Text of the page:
Quotations by Dostoyevsky, Fyodor


Lying to ourselves is more deeply ingrained than lying to others.

Fyodor Dostoyevsky (1821-1881) Russian novelist
“Celebrating a Lie”
Added on 1-Feb-04 | Last updated 1-Feb-04
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A just cause is not ruined by a few mistakes.

Fyodor Dostoyevsky (1821-1881) Russian novelist
“Critical Articles: Introduction,” Complete Collected Works (1895)
Added on 1-Oct-20 | Last updated 1-Oct-20
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But men love abstract reasoning and neat systematization so much that they think nothing of distorting the truth, closing their eyes and ears to contrary evidence to preserve their logical constructions.

Fyodor Dostoyevsky (1821-1881) Russian novelist
(Attributed)
Added on 1-Feb-04 | Last updated 1-Feb-04
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Much unhappiness has come into the world because of bewilderment and things left unsaid.

Fyodor Dostoyevsky (1821-1881) Russian novelist
(Attributed)
Added on 8-Dec-07 | Last updated 8-Dec-07
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Everything is in our own hands; only through sheer cowardice will it slip through our fingers.

Fyodor Dostoyevsky (1821-1881) Russian novelist
Crime and Punishment, 1.1 (1866)
Added on 12-Aug-09 | Last updated 12-Aug-09
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Originality and the feeling of one’s own dignity are achieved only through work and struggle.

Fyodor Dostoyevsky (1821-1881) Russian novelist
Diary of a Writer (1877)
Added on 1-Feb-04 | Last updated 1-Feb-04
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Every man has some reminiscences which he would not tell to everyone, but only to his friends. He has others which he would not reveal even to his friends, but only to himself, and that in secret. But finally there are still others which a man is even afraid to tell himself, and every decent man has a considerable number of such things stored away. That is, one can even say that the more decent he is, the greater the number of such things in his mind.

Fyodor Dostoyevsky (1821-1881) Russian novelist
Notes from the Underground (1864)
Added on 1-Feb-04 | Last updated 1-Feb-04
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Man has such a predilection for systems and abstract deductions that he is ready to distort the truth intentionally, he is ready to deny the evidence of his senses only to justify his logic.

Fyodor Dostoyevsky (1821-1881) Russian novelist
Notes from the Underground (1864)
Added on 1-Feb-04 | Last updated 1-Feb-04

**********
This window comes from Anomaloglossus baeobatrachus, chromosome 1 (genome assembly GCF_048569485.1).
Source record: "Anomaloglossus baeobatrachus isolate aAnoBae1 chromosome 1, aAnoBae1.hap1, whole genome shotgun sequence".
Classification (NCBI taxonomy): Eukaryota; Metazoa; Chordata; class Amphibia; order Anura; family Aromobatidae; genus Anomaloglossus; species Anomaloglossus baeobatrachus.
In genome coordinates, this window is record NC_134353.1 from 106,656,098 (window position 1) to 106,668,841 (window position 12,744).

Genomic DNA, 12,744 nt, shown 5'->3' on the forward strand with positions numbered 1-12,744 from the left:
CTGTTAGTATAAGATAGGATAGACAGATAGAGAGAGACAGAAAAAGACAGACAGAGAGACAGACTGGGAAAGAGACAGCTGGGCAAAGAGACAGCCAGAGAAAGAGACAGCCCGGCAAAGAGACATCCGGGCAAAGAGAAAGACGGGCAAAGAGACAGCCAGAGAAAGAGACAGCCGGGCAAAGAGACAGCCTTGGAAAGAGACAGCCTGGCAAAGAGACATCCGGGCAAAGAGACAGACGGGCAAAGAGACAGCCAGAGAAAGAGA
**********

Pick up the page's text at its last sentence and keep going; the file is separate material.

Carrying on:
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I am forty years old now, and forty years, after all, is a whole lifetime; after all, that is extremely old age. To live longer than forty years is bad manners; it is vulgar, immoral.

Fyodor Dostoyevsky (1821-1881) Russian novelist
Notes from Underground, 1.1 (1864) [tr. Matlaw (1960)]
Added on 15-Sep-11 | Last updated 15-Sep-11
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“Imagine that you are creating a fabric of human destiny with the object of making men happy in the end, giving them peace and rest at last, but that it was essential and inevitable to torture to death only one tiny creature — that baby beating its breast with its fist, for instance — and to found that edifice on its unavenged tears, would you consent to be the architect on those conditions? Tell me, and tell the truth.”
“No, I wouldn’t consent,” said Alyosha softly.

Fyodor Dostoyevsky (1821-1881) Russian novelist
The Brothers Karamazov, Part 2, book 5, ch. 4 [Ivan] (1880) [tr. Garnett (1912)]
Added on 20-Aug-07 | Last updated 24-Jul-15
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There is no sin and there can be no sin on all the earth, which the Lord will not forgive to the truly repentant! Man cannot commit a sin so great as to exhaust the infinite love of God.

Fyodor Dostoyevsky (1821-1881) Russian novelist
The Brothers Karamazov, 2.3 [Fr. Zossima] (1880) [tr. Garnett (1912)]
Added on 16-Aug-10 | Last updated 16-Aug-10
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The secret of man’s being is not only to live but to have something to live for.

Fyodor Dostoyevsky (1821-1881) Russian novelist
The Brothers Karamazov, 5.5 [Grand Inquisitor] (1880) [tr. Garnett (1912)]
Added on 28-Nov-12 | Last updated 28-Nov-12
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How many ideas have there been in the history of man which were unthinkable ten years before they appeared?

Fyodor Dostoyevsky (1821-1881) Russian novelist
The Brothers Karamazov, 6.2(f) [Father Zossima] (1880) [tr. Garnett (1912)]
Added on 31-Jan-12 | Last updated 31-Jan-12
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The degree of civilization in a society can be judged by entering its prisons.

Fyodor Dostoyevsky (1821-1881) Russian novelist
The House of the Dead (1862) [tr. Garnett (1957)]
Added on 9-Feb-11 | Last updated 27-Feb-17
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